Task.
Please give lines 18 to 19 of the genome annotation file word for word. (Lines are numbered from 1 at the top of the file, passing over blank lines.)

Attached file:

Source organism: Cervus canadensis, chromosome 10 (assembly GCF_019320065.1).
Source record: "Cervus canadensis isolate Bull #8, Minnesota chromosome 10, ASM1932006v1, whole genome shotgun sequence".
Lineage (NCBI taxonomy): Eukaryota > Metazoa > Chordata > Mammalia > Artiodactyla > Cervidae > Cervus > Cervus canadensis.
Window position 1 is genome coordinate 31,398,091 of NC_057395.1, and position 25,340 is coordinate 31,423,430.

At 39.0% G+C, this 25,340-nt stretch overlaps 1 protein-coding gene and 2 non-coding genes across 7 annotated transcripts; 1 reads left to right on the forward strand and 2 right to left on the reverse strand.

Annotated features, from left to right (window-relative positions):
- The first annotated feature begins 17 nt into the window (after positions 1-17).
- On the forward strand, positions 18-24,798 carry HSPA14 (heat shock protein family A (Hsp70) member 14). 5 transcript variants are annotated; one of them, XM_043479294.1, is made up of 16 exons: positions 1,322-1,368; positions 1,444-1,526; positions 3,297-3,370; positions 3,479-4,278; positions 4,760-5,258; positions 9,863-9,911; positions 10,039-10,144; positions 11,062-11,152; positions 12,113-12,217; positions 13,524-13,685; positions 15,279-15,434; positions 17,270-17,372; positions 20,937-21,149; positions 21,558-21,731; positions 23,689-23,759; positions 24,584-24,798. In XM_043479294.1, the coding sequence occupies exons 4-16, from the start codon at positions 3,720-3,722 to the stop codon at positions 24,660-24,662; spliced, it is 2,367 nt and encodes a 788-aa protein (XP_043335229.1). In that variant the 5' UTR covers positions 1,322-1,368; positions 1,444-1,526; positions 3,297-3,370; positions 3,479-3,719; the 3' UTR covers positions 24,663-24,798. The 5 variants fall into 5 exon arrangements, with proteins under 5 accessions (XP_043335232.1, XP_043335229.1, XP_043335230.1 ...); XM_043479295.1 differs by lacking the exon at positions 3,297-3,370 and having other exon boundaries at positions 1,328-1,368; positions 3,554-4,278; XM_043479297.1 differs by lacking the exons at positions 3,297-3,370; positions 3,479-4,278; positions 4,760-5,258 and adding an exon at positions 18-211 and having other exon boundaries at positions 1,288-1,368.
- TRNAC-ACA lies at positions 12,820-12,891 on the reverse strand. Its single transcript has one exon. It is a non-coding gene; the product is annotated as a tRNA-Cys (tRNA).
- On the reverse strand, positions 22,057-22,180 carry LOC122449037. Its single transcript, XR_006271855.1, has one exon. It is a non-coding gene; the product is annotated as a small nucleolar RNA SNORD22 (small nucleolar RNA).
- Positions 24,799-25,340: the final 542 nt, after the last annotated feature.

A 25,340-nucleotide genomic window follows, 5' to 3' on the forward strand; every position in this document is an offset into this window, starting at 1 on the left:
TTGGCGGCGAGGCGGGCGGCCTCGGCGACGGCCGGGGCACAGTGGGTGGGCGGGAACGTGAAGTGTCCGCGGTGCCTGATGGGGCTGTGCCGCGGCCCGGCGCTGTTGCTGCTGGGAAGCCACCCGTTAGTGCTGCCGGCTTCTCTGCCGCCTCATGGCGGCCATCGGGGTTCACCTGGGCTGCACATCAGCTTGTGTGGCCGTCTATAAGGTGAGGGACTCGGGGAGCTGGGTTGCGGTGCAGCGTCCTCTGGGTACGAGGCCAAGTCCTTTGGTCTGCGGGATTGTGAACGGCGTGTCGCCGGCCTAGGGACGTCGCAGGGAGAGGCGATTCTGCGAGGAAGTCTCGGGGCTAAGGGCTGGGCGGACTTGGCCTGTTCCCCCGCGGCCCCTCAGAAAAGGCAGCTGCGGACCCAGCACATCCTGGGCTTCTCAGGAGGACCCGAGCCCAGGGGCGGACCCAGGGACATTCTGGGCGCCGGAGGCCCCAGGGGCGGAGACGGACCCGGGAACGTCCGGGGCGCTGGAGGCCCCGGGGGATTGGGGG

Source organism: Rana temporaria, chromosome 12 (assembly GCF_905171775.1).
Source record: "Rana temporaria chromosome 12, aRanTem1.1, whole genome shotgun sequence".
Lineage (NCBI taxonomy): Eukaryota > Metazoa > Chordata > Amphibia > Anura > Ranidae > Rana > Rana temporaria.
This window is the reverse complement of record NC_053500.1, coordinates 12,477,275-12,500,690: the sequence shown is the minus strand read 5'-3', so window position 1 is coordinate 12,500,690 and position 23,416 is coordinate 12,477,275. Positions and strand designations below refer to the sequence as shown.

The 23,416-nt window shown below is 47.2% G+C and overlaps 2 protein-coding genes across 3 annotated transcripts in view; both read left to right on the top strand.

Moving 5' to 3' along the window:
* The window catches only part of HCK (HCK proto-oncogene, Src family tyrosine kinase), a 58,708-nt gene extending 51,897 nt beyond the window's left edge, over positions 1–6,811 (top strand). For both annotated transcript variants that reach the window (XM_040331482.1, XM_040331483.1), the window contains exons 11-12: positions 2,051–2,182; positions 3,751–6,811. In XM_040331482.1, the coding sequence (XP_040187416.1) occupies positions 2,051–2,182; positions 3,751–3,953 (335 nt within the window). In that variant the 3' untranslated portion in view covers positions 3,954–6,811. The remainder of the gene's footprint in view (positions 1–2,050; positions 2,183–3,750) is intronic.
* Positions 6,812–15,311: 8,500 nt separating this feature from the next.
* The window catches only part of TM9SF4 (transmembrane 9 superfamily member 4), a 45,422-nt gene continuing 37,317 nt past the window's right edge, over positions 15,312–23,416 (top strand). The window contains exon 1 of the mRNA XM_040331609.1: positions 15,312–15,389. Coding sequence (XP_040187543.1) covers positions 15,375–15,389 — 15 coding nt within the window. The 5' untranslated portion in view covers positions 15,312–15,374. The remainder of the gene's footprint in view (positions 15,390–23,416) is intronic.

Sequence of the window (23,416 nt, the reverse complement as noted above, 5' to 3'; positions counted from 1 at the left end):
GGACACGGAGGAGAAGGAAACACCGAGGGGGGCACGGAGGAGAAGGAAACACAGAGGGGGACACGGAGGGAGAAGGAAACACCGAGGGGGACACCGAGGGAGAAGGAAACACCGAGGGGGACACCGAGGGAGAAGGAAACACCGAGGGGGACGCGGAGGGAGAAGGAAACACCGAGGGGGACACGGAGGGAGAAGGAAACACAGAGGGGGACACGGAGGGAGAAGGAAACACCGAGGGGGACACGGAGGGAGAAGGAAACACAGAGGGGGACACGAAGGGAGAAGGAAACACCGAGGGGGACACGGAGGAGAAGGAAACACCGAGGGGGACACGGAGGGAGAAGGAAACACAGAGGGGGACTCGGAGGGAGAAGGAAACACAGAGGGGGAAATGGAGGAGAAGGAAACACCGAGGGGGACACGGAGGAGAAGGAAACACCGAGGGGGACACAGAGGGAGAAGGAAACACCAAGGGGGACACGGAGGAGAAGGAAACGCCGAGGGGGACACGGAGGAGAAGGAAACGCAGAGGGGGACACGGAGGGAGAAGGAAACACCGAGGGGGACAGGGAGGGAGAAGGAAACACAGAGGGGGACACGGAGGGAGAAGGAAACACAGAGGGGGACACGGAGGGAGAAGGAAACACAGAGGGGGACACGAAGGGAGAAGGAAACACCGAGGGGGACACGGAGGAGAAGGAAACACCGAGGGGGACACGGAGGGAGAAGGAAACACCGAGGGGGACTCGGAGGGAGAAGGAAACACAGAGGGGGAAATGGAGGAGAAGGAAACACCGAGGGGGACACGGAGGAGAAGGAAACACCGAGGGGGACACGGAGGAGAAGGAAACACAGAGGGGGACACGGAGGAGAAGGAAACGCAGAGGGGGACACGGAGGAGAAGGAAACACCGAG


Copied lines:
The 23,416-nt window shown below is 47.2% G+C and overlaps 2 protein-coding genes across 3 annotated transcripts in view; both read left to right on the top strand.

Moving 5' to 3' along the window: